Logos

Logic is the anatomy of thought.
– John Locke

“Logos” is the appeal to logic. Logos isn’t logic like the formal logic in math, philosophy, or even computer science; it is the consistency and clarity of an argument as well as the logic of evidence and reasons.

In formal logic, in abstraction, the following is the case: if A is true and B is true and A is an instance of B, then the repercussions of B will always be true. The problem, however, is that this kind of logic doesn’t work for real-life situations. This is where argument comes into play. Formal logic would say that speeding, for example, is a violation of traffic laws. A repercussion of violating a traffic law is a ticket; therefore, every person who speeds gets a ticket. However, in real life, not in abstract theory, things aren’t that cut and dried. Most people would not agree that all speeders, in every circumstance, should receive a ticket. In an argument about a real-life situation, the audience needs particulars to make their decisions. Sometimes there’s an exception. Why was that person speeding? Well, if an eighteen-year-old is speeding to show off for his friends, then yes, most people would agree that he deserves a ticket. However, if a man is driving his pregnant wife to the hospital, then maybe he does not deserve the ticket. One could, and probably would, make the argument that he should not get a ticket.

Let’s examine how the appeal to logic would work in an argument for the speeding father-to-be.

Because arguments are based on values and beliefs as well as facts and evidence, it is logical that the argument must coincide with accepted values and beliefs. The enthymeme is the foundation of every argument. Enthymemes have three parts: the claim, the reason, and the unstated assumption that is provided by the audience. All three of these things must make sense to your audience in order for your argument to be considered logical. The claim of an argument for the father-to-be could be something like, “This man should not get a speeding ticket.” That’s it. The claim is pretty simple. It is your educated opinion on the matter. The reason would be something like “because his wife is in labor in the backseat.” So the two stated parts of your enthymeme would be, “This man should not get a speeding ticket because his wife is in labor in the backseat.” Now, this seems obviously logical to us; however, what is our underlying value, our unstated assumption about this argument? Most of us would probably agree that a hospital is a better place to give birth in than a backseat. That is the third part of the enthymeme. Your audience must agree that your assumption is true in order for your argument to be considered logical. If your readers don’t have the same assumption, they are not going to see your logic. You must find an enthymeme that works for your audience. The pregnant wife enthymeme is fairly easy to see. In more volatile claims and reasons, the unstated assumptions can be trickier to identify and work out with your audience.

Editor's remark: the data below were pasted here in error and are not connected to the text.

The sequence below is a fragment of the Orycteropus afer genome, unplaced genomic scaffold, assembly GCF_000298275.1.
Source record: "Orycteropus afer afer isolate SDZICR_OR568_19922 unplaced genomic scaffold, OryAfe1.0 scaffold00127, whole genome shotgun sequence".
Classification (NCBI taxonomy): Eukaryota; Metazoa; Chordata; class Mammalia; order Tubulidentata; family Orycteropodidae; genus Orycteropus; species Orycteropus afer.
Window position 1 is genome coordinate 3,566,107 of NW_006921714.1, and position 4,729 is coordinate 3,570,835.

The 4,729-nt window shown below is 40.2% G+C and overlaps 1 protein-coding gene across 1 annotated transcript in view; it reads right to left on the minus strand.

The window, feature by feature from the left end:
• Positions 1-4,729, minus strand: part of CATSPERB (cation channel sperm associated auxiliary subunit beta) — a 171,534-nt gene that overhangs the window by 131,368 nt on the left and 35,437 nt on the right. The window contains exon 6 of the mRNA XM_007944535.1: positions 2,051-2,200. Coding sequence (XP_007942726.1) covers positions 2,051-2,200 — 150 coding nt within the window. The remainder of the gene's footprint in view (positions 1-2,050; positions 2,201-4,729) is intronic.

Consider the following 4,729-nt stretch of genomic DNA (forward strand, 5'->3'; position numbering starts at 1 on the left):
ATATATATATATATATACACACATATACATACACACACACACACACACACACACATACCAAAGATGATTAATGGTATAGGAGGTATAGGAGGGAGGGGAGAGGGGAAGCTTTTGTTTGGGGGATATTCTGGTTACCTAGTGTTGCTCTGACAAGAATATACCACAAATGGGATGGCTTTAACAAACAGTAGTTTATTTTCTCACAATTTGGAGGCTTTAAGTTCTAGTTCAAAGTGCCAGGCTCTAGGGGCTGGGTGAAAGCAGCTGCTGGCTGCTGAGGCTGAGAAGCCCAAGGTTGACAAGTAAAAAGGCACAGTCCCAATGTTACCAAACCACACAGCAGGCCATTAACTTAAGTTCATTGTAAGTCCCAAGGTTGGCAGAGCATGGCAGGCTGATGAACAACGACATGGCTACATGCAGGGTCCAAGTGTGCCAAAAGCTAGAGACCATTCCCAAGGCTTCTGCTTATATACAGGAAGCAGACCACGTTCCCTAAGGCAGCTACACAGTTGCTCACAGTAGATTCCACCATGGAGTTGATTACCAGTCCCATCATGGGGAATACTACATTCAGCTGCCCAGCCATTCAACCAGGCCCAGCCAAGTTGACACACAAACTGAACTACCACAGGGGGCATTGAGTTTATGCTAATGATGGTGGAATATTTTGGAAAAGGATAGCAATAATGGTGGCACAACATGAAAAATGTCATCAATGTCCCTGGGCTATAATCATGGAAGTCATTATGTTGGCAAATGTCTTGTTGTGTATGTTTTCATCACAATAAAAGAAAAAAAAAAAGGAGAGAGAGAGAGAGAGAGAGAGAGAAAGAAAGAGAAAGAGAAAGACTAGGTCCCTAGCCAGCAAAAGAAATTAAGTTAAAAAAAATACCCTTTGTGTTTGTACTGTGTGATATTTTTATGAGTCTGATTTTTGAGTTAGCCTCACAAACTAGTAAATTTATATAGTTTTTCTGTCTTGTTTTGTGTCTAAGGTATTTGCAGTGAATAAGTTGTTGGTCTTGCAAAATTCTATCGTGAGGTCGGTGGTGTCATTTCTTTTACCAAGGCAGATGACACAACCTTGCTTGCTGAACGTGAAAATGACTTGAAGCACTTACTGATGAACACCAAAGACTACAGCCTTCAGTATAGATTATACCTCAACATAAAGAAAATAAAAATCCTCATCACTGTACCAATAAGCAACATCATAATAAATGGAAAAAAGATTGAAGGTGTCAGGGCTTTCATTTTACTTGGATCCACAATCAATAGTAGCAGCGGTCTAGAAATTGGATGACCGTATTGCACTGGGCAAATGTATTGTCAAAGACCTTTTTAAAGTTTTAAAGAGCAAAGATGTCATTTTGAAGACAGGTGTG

Reasons like “because his wife is in labor” are motivations for the driver’s actions, not evidence. Most audiences need facts. Evidence is the facts. Both reasons and evidence are used in an appeal to logic; however, reasons cannot be your only support. Evidence as to why the man should speed might include studies about the problems with births in difficult or dangerous circumstances, interviews with women who have given birth in automobiles, and infant mortality rates for births that do not occur in hospitals. As you can see, there are many different kinds of evidence you could provide for this argument.

Consistency means not changing the unstated or stated rules governing your argument. Consistency is essential to logic. Let us continue with the speeding example. If, for instance, you are arguing that the infant mortality rate is too high for babies born outside the hospital and that the father is required to speed for the safety of his unborn child, then you may not want to include evidence of the high infant mortality rate in car crashes. Although this information may be part of the infant mortality rate, it goes against the underlying assumption that speeding is acceptable because of the high risk of harming the baby if it is born in the backseat.

So why should you care about logos? In your own writing, logos is important because it appeals to your readers’ intellects. It makes your readers feel smart. Logos is the part of the argument where you treat your audience like purely rational, “only the facts, ma’am” kind of people. Also, gaps, leaps, and inconsistencies in logic, no matter how well developed the other appeals may be, can tear apart an argument in short order. This is the same reason you cannot ignore logos in others’ arguments either. All the appeals are linked together; for instance, if you use as evidence an article that has leaps in logic, or relies only on authority and emotions, this article could damage your own ethos as an author. It is important to remember that all three appeals must be well developed and work together to make a good argument.

As you now know, logos can be defined as a writer’s or speaker’s attempt to appeal to the logic or reason of her audience. Let’s look at some examples of logos that you might commonly find when reading texts of various media: